The Senate Family & Veterans’ Services Committee favorably approved S.865 (Senators Jackson, Hutto and Shealy) that reauthorizes the Joint Citizens and Legislative Committee on Children through Dec. 31, 2030. The bill now goes to the full Senate for consideration.
House Speaker Jay Lucas (R-Hartsville) announced that the House will take two furlough weeks this session. They will furlough March 17-19, which is the week immediately after the House floor budget debate and prior to the Santee Cooper debate, and again April 14-16, which is the week after Easter and the legislative crossover deadline. The Senate has not announced plans to furlough.
- McMaster announced his choice of retired Army Maj. Gen. William F. Grimsley to lead the new S.C. Department of Veterans Affairs. Grimsley, 62, is a military officer with more than three decades of experience. A Beaufort resident, he is the son of The Citadel’s 16th president, Maj. Gen. James A. Grimsley Jr., who led the school from 1980-89. The new cabinet agency was created by law last year and is designed to advocate on behalf of veteran needs and to protect the military’s presence in South Carolina. Grimsley’s appointment now goes to the Senate for confirmation.
Grimsley has held assignments throughout the United States, Germany, Korea and Kuwait. He completed multiple combat tours in Iraq and deployments to several other nations and retired from active duty in 2013. He is a recipient of the Distinguished Service Medal, Silver Star, Bronze Star and Purple Heart.
- The Senate confirmed the appointment of Robert H. Boyles, Jr. to lead the Department of Natural Resources (DNR). He has worked for DNR for over 22 years, and he has been a member of the senior DNR leadership team for over 16 years, serving as Deputy Director for Marine Resources since 2003. He has served as Interim Director of the DNR since May. A native of Cheraw, Boyles is married and has two sons attending Clemson University.
INTRODUCTIONS OF INTEREST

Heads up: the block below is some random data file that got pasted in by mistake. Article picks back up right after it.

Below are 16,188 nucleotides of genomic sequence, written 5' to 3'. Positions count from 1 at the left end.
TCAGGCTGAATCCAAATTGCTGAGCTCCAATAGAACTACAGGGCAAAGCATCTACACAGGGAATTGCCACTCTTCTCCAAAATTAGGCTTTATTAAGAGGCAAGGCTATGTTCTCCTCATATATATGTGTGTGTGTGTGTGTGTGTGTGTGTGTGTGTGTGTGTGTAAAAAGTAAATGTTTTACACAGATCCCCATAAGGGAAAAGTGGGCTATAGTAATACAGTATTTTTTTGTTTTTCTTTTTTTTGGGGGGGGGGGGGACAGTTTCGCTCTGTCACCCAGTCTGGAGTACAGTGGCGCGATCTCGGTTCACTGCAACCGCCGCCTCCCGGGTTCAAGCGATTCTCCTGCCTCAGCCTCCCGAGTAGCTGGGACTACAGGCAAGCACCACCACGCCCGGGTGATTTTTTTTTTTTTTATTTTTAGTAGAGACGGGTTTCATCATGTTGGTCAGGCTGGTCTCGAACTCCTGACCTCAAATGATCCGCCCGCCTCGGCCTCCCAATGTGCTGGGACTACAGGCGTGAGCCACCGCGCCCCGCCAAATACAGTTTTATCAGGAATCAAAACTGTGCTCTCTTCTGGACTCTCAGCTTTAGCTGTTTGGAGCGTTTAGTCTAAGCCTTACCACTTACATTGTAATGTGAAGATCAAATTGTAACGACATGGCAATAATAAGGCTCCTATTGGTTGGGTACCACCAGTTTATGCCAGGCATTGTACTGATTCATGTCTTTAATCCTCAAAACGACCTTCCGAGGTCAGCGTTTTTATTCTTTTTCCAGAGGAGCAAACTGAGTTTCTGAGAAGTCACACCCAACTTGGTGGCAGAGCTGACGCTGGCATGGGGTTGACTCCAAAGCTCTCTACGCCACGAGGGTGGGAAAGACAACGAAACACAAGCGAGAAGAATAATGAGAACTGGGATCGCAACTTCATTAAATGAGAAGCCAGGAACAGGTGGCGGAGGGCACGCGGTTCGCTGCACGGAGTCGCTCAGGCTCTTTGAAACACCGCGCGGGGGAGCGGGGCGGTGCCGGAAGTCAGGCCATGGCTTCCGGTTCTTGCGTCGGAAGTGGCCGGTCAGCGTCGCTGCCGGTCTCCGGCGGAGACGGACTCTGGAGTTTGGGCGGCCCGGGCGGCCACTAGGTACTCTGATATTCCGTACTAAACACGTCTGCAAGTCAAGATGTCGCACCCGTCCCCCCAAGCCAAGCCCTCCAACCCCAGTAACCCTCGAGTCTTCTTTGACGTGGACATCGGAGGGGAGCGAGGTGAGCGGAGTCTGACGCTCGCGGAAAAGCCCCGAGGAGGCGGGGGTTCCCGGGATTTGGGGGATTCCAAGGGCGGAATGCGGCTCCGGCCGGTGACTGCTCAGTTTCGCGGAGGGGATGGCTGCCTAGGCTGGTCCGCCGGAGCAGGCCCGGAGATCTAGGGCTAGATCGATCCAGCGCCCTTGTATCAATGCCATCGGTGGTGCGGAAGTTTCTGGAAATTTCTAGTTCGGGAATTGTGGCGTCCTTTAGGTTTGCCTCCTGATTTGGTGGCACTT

H.5136 (Reps. Lucas, G. M. Smith, Simrill and others). A joint resolution to provide for the disposition of the South Carolina Public Service Authority, aka Santee Cooper, pursuant to Act 95 of 2019. Referred to the Committee on Ways and Means.
H.5150 (Rep. Simrill). Relating to the infrastructure maintenance fee against a vehicle or other item upon its first registration. Referred to the Committee on Education and Public Works.
H.5228 (Reps. Clyburn and Hosey). Enacts the “Safe Water Act.” Referred to the Committee on Labor, Commerce and Industry.
H.5232 (Reps. Wooten, Ott, Brawley and others). Provides provision to prevent utilities from recovering certain nonallowed expenses from ratepayers. Referred to the Committee on Labor, Commerce and Industry.
S.1093 (Senators Talley, Hutto, Gambrell and others). Relating to situations requiring Certificate of Need (CON). Read the first time and referred to the Committee on Medical Affairs.
S.1108 (Senator Campbell). Requires registration for fertile pit bulls. Read the first time and referred to the Committee on Agriculture and Natural Resources.
S.1109 (Senator Verdin). Relating to the custody and care of an animal after arrest and custodial costs. Read the first time and referred to the Committee on Agriculture and Natural Resources.
The House Ways and Means Committee and the Senate Finance Committee will begin hearings relating to the sale of Santee Cooper.
Look to SCACPA’s ‘The View from the Dome’ for State House Developments on Tax Issues Through SC’s 2020 Legislative Session